Two Studies Reveal List of Most-Dangerous National Parks
One study looked at total deaths while the other looked at deaths per capita.
Two studies recently released have determined the most-dangerous U.S. National Parks. The first study, by outdoor publication Outforia, utilized information from the U.S. National Park Service from 2010 through 2020. The study from Outforia based their ranking on total deaths per park. As such, they determined that the three most-dangerous national parks are also three of the most popular by visitors per year – The Grand Canyon, Yosemite, and The Great Smoky Mountains.
The Grand Canyon experienced 134 deaths. The most prevalent cause of death between 2010 and 2020 was medical or natural causes. Many of the 42 cases were due to extreme heat. Falls came in second at 27 lives lost. Yosemite National Park experienced 126 deaths. Falls ranked the highest in the cause of death. Some of the 45 lives lost to falls happened while taking photos of famous spots like Taft Point, Nevada Fall, and Half Dome. And, The Great Smoky Mountains came in third with 92 deaths. The most common cause of death was motor vehicle crashes with 37 losses. Outforia’s complete list is below:
Data visualization agency 1Point21Interactive, in partnership with the personal injury law office of Panish Shea & Boyle LLP, conducted the second study. Instead of Outforia’s study, they looked at deaths per capita. The researchers took the total visits for each location and then adjusted the total deaths per 10 million visits. With these measures, North Cascades National Park in Washington state was the most-dangerous national park and most likely park for people to suffer a fatal accident, averaging 652.35 deaths per10 million visitors.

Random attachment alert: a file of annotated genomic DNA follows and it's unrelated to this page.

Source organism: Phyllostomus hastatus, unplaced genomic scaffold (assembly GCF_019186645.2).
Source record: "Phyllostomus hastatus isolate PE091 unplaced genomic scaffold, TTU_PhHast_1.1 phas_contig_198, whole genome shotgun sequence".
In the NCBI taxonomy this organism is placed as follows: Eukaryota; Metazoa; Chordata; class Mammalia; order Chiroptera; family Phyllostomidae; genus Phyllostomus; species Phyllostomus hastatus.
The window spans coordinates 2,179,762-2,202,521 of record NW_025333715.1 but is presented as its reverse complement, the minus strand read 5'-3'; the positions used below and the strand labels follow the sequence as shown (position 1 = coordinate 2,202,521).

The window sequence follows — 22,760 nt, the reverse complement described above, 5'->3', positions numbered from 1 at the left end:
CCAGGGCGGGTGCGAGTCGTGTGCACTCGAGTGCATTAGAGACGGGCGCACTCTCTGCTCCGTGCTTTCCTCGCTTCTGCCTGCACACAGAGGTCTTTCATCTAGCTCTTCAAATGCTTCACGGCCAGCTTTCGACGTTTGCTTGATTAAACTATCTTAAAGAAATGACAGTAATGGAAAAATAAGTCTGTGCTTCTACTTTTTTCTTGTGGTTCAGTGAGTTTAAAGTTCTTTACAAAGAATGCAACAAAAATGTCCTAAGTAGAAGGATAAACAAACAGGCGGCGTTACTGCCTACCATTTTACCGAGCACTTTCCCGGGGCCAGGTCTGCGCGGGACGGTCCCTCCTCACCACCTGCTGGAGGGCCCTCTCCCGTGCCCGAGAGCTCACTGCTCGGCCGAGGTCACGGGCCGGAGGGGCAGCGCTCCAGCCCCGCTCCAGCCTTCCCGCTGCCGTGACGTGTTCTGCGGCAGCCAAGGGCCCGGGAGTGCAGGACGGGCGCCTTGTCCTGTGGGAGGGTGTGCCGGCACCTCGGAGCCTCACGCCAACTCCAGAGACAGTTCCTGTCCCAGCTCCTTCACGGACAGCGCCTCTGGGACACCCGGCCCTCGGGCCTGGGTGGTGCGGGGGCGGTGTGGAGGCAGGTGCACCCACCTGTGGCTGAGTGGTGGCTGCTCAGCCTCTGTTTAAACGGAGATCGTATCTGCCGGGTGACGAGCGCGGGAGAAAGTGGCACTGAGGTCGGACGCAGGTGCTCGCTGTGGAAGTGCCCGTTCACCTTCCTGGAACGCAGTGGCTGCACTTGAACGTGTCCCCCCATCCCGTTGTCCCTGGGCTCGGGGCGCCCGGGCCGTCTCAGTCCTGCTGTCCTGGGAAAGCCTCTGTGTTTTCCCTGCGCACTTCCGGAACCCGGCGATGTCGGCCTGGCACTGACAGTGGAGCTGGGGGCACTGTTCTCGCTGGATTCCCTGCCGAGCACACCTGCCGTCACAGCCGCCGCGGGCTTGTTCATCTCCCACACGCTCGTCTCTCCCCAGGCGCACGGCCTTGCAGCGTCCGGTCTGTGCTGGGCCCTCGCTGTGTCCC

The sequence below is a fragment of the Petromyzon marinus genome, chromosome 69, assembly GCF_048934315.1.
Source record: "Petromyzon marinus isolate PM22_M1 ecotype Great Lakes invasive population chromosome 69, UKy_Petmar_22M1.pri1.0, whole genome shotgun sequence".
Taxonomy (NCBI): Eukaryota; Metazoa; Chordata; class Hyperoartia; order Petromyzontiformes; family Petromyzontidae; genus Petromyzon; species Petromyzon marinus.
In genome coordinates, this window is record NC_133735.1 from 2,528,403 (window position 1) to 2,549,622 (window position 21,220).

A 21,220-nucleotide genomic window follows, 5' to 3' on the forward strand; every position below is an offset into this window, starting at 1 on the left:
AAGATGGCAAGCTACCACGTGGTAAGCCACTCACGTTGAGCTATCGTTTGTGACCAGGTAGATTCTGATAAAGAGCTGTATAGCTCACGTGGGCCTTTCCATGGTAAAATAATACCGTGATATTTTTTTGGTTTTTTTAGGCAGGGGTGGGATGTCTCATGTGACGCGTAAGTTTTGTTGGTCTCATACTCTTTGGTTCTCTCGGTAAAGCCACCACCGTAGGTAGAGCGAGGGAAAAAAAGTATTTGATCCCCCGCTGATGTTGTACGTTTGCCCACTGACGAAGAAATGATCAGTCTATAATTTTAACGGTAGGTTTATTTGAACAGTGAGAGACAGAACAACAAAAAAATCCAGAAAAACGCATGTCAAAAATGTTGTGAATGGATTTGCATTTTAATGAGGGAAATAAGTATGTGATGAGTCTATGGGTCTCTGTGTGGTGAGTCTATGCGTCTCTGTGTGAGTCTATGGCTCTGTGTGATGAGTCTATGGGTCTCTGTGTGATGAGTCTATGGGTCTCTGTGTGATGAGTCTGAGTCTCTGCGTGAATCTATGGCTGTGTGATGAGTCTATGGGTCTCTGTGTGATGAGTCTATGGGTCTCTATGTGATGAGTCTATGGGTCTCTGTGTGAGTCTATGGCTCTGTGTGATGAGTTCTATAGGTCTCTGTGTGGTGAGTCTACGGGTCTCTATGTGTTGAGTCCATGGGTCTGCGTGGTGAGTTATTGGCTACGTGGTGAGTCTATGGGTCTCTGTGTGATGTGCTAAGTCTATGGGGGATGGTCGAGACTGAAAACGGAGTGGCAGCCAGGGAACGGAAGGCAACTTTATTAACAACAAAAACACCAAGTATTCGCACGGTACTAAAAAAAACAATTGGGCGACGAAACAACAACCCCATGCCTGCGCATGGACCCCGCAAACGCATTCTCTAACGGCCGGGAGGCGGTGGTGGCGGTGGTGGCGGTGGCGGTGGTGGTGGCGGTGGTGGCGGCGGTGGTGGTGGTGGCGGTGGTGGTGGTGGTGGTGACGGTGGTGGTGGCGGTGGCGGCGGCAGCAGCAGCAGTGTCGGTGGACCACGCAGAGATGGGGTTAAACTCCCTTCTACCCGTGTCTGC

“North Cascades National Park had, by far, the lowest visitation of any park in the top 50. At the same time, it’s made up of rugged and steep mountain and glacial terrain with very few roads or structures,” said project lead Brian Beltz. “As most of the deaths there involved falls or environmental incidents, I would imagine that this plays a big role.”
Denali National Park in Alaska came in second with 100.50 deaths per 10 million visitors. The causes of death included climbing falls, exposure, avalanches, and acute altitude illness. The Upper Delaware Scenic & Recreational River followed in the list with 68.51 deaths per 10 million visitors. With most deaths due to drowning. In some cases, victims were not wearing life jackets or wearing their life jackets improperly. Other times drugs or alcohol were involved. Swift currents, sudden drop-offs, and slippery rocks have caused deaths as well. 1Point21Interactive’s complete list is below:
According to both studies, the top leading causes of death at national parks and recreation areas involved drowning, motor vehicle crashes, slips/falls, medical/natural causes, and unexplained. Other causes of death included suicide, environmental occurrences, transportation via other vehicles like bicycles or boats, poisoning, homicide, and wildlife attacks.